Things are messed up right now, and the fall out might have impacted your income or your housemates’ income… whatever the case, if your living situation might have changed drastically, you could be considering an early move.
Check out these tips which will help you stop or minimise the costs of breaking your tenancy agreement.
Remember: before you exit the property or stop paying rent, get all changes and confirmation in writing.
My tenancy hasn’t begun, can I break my contract before I move in?
If you’ve only paid the holding deposit, and you are serious about not moving in, tell your agent or landlord right now. It is highly likely that you will lose your holding deposit.
If you’ve signed the contract, you are legally obliged to keep to the terms you agreed to. Unfortunately there is no ‘cooling off period’ for rental contracts even if you only viewed the property and signed for it virtually.
- Review your contract and break clause to see what your rights are.
- It’s then up to the landlord’s discretion whether to add charges. Remember that it is in their best interest to get a long-term tenant.
- Ask if you can help them find a suitable replacement. If the landlord doesn’t lose any money and knows you are trying to make it work with them, it’s more likely you’ll get your money back.
It is worth noting that if you think the property and the leasing of the property was at all misleading, you may be able to terminate the contract. You should clearly tell your agent or landlord how you have been misled and your intention to break the contract. This is called ‘unwinding’ and you can find more details here.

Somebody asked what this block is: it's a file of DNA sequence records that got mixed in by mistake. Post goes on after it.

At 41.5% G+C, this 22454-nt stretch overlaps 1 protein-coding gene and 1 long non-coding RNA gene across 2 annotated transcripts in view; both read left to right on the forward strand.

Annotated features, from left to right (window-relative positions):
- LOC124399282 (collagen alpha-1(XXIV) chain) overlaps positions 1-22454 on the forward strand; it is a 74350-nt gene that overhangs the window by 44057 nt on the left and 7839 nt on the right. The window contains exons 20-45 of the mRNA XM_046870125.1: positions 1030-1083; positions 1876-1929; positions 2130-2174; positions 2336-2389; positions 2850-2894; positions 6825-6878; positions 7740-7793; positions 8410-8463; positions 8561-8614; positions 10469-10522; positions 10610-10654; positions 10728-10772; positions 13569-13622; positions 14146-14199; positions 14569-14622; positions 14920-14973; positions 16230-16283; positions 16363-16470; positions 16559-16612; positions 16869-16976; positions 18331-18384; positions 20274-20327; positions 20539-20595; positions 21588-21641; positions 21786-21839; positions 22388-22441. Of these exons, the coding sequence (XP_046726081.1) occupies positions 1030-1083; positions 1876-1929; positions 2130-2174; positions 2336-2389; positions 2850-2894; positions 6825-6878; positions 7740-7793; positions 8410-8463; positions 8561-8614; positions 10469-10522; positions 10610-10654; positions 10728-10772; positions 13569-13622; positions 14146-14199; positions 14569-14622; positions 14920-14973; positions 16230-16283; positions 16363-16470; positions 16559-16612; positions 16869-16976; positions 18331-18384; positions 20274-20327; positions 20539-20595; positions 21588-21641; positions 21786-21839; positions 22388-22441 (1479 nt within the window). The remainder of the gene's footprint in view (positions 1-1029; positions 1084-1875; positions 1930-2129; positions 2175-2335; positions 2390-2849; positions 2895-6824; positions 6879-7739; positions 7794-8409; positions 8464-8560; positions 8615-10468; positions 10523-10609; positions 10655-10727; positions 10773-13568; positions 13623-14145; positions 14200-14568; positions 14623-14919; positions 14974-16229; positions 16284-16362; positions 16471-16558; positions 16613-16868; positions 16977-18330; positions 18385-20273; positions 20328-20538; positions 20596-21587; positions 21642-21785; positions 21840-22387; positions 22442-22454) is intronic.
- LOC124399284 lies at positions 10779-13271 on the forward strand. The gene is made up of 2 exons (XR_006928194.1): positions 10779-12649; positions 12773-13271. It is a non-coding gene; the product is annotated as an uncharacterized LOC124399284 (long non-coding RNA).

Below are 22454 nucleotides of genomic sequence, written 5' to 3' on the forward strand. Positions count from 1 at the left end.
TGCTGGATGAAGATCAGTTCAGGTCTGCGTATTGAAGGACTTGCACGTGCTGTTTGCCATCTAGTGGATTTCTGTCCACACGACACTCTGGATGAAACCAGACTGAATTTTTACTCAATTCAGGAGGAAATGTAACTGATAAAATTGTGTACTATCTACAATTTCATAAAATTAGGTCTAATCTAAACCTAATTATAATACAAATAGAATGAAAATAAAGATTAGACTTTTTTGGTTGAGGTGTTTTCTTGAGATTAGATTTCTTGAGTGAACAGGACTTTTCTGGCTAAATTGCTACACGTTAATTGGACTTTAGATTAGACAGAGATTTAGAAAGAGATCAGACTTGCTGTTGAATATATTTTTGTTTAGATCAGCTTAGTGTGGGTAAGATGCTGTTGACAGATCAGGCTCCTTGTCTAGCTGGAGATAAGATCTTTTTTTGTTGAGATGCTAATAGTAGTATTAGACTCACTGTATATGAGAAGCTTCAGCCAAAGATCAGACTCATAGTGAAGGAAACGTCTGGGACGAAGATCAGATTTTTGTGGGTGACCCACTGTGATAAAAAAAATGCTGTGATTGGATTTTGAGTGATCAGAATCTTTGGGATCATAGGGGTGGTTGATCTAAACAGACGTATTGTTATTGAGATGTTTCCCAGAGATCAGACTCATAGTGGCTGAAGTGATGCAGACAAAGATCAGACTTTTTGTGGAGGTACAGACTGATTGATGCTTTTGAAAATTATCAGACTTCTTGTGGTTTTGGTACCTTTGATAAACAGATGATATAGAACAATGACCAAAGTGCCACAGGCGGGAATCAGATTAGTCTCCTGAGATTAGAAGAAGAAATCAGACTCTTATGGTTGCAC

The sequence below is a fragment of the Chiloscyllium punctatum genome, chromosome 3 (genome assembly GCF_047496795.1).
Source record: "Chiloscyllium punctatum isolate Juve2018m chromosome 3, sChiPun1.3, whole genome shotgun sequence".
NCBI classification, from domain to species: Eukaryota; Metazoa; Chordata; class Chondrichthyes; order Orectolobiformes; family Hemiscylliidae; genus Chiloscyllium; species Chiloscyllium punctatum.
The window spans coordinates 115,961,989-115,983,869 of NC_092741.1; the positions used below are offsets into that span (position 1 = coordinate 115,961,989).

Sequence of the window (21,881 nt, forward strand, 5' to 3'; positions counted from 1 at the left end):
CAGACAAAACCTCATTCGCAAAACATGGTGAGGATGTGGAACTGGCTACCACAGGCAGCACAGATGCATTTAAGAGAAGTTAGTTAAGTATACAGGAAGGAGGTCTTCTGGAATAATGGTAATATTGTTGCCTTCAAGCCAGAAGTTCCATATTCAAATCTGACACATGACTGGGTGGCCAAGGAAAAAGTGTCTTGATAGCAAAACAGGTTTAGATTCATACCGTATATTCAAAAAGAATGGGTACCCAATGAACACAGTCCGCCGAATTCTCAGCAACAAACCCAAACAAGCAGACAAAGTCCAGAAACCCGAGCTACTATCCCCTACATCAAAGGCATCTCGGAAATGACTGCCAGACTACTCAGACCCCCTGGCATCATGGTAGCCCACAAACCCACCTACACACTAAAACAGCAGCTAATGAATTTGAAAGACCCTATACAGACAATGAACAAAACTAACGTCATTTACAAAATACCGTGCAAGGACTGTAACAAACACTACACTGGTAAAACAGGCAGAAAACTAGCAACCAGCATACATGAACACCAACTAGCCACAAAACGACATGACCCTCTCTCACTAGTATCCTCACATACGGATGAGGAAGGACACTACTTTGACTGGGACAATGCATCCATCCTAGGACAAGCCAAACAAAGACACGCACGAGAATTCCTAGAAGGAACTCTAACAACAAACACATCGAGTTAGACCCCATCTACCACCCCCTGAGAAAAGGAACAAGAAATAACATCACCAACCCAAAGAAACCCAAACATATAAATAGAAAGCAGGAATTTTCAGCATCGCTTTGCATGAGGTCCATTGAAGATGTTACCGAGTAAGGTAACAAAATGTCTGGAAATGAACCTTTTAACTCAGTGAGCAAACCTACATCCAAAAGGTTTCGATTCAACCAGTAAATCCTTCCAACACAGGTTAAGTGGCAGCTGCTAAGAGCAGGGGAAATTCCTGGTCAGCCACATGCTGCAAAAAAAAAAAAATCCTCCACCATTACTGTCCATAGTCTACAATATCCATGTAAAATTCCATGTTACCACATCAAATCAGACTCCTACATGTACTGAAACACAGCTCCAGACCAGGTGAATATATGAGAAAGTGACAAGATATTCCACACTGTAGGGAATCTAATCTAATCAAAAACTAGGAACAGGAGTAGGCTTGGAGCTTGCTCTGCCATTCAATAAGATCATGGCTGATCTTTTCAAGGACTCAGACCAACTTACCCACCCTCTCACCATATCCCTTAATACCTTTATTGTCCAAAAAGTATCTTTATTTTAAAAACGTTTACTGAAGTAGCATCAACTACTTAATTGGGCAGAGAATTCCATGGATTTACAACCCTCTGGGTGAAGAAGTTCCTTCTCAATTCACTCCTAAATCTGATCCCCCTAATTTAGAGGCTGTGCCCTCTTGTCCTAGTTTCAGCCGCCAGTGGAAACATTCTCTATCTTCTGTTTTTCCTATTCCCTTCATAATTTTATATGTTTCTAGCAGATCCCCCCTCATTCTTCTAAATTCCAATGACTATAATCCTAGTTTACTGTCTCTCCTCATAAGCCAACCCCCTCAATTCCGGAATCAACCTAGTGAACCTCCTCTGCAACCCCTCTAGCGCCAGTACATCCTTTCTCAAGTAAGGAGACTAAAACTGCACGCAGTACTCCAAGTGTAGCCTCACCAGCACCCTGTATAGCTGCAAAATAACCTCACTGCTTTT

I’m moving out before the end of my tenancy, will I lose my deposit?
A deposit can be held if you don’t negotiate an early end to your contract. You remain on the hook for all missed rent and damages but there should be no deposit deductions for check out or admin fees. You can check any charges against the TDS Fee Matrix.
Before you up and leave, here are the steps to take to try and get your full deposit back:
- Review the terms of your rental contract and if there were any details that mean you can act on your break clauses.
- Discuss your situation with your landlord. If your situation changed due to COVID-19 (e.g. furloughed and on reduced salary) make sure to be open about it. This is because in accordance with government’s guidelines, landlords are to be flexible to tenants during this time.
- Get all changes agreed in writing from your landlord or agent as if they dispute the early break, it’s best to have the end of contract confirmation in writing.
Consider the amount that you are willing to forfeit if they ask you to pay an early termination fee. If it is significantly less than all the ongoing costs, it might be worth agreeing to these costs to save more money in the long run.
What other options do I have?
Most of your options come down to communication with your landlord or checking through your contract with a careful eye.
If there is no way out of the contract you could sublet the room/flat. There has been a spike in subletting for renters who are unable to negotiate an early release from their contract.
Here is what the experts say when it comes to subletting:
- Solicitor Piers King says to check your lease carefully because you will likely need your landlord’s consent to sublet.
- No Letting Go outlines that you will be responsible for damages and that no payments should be accepted until an agreement is in place.
- The Government has asked those inspecting or moving between properties to follow their revised coronavirus guidelines.
- As Marc Schneiderman of Arlington Residential says “the climate has changed and the dynamics between landlords and tenants are shifting”, meaning in either case, your landlord should be working with you to find solutions.